Voltage source

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In circuit theory in electrical engineering, a voltage source is an active two- terminal network that supplies an electrical voltage between its connection points . As an essential property, this voltage depends only slightly or - in the model of the ideal voltage source within the framework of the network analysis - not at all on the electrical current that is drawn from the source. The supplied electrical voltage is ideally independent of the connected consumer. If the voltage source realizes the model behavior within only small deviations, it is also referred to as a constant voltage source or, if it is particularly precise, as a reference voltage source .

A voltage source is preferably used as an electrical energy source that supplies electrical power depending on the connected consumer, but must not be confused with a power source (see below ). It also occurs as a supplier of electrical signals .

A voltage source can also be an object that can only generate an electric field , but is only capable of delivering current for a short time or to an unusable extent.

Circuit symbols to DIN EN 60617-2 for an ideal DC voltage source to the electrical voltage


The counterpart to the voltage source in the context of electrical network analysis is the two-pole power source , which supplies a certain electrical current - regardless of the voltage applied to its terminals. Any arrangement of linear voltage and current sources and resistors in the form of an electrical circuit can always be fully described to the outside as a two-pole by only one voltage source with an internal resistance . This relationship is also referred to as the Thévenin theorem and plays a role in electrical circuit analysis , as it allows complicated circuits to be reduced to simplified equivalent circuits , which are then more easily accessible for analysis.

In the equivalent circuits, the voltage source is always viewed as independent of the current strength. In reality, this behavior can only be achieved approximately; then further components have to be inserted in the equivalent circuit diagram to better describe the reality . In the simplest case, an ohmic internal resistance in series with the voltage source is used for this . In the case of technically used voltage sources, attempts are usually made to keep the internal resistance as low as possible.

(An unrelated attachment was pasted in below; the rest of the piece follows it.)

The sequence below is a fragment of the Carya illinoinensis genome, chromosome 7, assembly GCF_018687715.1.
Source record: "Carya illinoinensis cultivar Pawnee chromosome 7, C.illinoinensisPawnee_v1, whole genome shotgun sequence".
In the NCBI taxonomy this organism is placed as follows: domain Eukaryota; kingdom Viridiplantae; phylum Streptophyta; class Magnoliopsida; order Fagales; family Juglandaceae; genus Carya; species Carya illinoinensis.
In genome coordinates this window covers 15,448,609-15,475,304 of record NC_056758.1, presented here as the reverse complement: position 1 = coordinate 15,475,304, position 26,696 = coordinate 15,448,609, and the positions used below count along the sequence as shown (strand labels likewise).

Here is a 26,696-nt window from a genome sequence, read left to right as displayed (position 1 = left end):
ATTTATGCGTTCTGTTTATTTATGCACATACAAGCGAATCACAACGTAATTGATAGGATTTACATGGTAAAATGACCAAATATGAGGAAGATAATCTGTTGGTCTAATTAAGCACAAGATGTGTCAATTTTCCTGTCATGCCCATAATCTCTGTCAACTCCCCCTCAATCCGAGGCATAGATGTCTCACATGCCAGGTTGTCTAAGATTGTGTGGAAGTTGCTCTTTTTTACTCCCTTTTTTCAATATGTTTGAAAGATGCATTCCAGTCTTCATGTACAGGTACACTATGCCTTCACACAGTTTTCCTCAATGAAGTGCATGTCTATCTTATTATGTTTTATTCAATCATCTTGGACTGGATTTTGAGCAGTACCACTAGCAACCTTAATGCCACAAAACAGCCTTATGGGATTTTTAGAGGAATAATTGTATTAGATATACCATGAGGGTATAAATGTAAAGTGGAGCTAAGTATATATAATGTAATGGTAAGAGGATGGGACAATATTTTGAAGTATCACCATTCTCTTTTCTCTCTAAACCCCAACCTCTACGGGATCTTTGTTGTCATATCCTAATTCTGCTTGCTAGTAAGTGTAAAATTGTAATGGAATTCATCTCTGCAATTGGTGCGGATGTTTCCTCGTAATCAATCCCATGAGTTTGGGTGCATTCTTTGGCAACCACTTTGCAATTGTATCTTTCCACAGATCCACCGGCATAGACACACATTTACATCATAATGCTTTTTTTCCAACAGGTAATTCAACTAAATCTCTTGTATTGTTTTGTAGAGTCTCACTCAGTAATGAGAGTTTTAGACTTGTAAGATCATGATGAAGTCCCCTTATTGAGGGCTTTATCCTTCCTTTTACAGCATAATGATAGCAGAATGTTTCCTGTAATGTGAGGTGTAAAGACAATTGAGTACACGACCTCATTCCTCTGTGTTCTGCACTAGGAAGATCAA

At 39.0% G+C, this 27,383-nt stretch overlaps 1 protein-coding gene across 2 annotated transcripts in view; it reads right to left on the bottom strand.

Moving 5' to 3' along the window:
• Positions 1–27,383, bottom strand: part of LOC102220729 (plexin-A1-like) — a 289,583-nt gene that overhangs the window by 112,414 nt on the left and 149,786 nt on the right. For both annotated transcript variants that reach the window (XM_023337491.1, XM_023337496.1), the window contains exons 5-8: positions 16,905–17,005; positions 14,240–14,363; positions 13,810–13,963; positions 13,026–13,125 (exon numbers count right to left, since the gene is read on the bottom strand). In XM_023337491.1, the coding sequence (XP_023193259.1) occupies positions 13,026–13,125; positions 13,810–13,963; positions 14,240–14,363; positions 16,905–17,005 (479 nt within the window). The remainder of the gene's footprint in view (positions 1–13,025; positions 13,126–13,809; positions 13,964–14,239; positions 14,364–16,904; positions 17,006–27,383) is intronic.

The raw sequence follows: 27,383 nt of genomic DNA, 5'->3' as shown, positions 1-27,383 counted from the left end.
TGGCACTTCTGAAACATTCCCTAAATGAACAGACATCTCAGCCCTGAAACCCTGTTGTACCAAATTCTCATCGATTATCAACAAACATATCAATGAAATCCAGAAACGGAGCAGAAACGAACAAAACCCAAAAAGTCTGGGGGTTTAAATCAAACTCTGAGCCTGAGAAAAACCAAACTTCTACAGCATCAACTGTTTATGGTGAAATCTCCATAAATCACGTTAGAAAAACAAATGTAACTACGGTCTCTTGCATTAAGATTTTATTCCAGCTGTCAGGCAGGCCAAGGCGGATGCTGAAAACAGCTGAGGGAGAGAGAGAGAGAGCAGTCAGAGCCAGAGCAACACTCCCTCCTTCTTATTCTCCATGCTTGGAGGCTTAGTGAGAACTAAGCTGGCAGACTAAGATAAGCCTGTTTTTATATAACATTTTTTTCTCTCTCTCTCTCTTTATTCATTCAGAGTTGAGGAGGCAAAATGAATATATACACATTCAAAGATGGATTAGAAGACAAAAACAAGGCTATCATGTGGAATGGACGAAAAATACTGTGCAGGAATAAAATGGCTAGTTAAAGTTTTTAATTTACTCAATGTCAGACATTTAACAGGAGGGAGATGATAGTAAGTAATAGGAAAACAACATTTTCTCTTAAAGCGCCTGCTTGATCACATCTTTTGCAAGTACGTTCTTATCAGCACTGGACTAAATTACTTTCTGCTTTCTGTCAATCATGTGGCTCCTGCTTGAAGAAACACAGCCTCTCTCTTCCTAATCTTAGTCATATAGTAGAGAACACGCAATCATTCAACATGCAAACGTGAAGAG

Types of voltage sources

DC and AC voltage sources

DC voltage sources keep their voltage value constant over time. Such sources that work as energy sources are e.g. B. Batteries , accumulators and power supplies . There are also voltage sources that are not very resilient, but are important as signal sources or measuring sensors , e.g. B. Thermocouples .

Accordingly, an AC voltage source generates a voltage that changes periodically over time. These sources include B. Generators , transformers , signal generators and also power supplies . The electrical power supply network also represents an alternating voltage source. Furthermore, there are also sources that can hardly be loaded, for example for the transmission of messages or for the transmission of measurement and sound signals , e.g. B. Microphones .

Asymmetrical, bipolar and symmetrical power supplies

Circuit diagram for symmetrical voltage source

If a DC voltage source has two connections, one of which is declared to be the general reference or ground potential, one speaks of an asymmetrical voltage source.

In the case of a bipolar DC voltage supply, a positive and negative voltage, based on a common ground potential, z. B. +15 V and −10 V are provided. If the amount of the positive and negative voltage is also the same, it is a symmetrical DC voltage supply . Such a voltage supply is often required for assemblies that process AC voltages, for example audio amplifiers .

Controlled and regulated voltage sources

In addition to the independent voltage source with a fixed source voltage, there is the controlled voltage source , the source voltage of which is a function of an external voltage or current that is connected to separate connection points.

Instead of such an external manipulated variable, the regulated voltage source is routed through a control loop in such a way that the output voltage adjusts to a predetermined setpoint . This compensates for interference caused by changes in the current load, fluctuations in the mains voltage or temperature drift. With some laboratory power supplies , the voltage at the consumer input (instead of the source output) can also be regulated, which also regulates the influences of the lines and contacts. It is irrelevant whether the regulated voltage source is a direct or alternating voltage source.

Technical descriptions


The following terms are used in this article:

This is the maximum voltage that the source can deliver. It occurs when the terminals are open (open circuit).
This is the maximum current that the source can deliver. It occurs when the terminals are connected to one another without resistance (short circuit).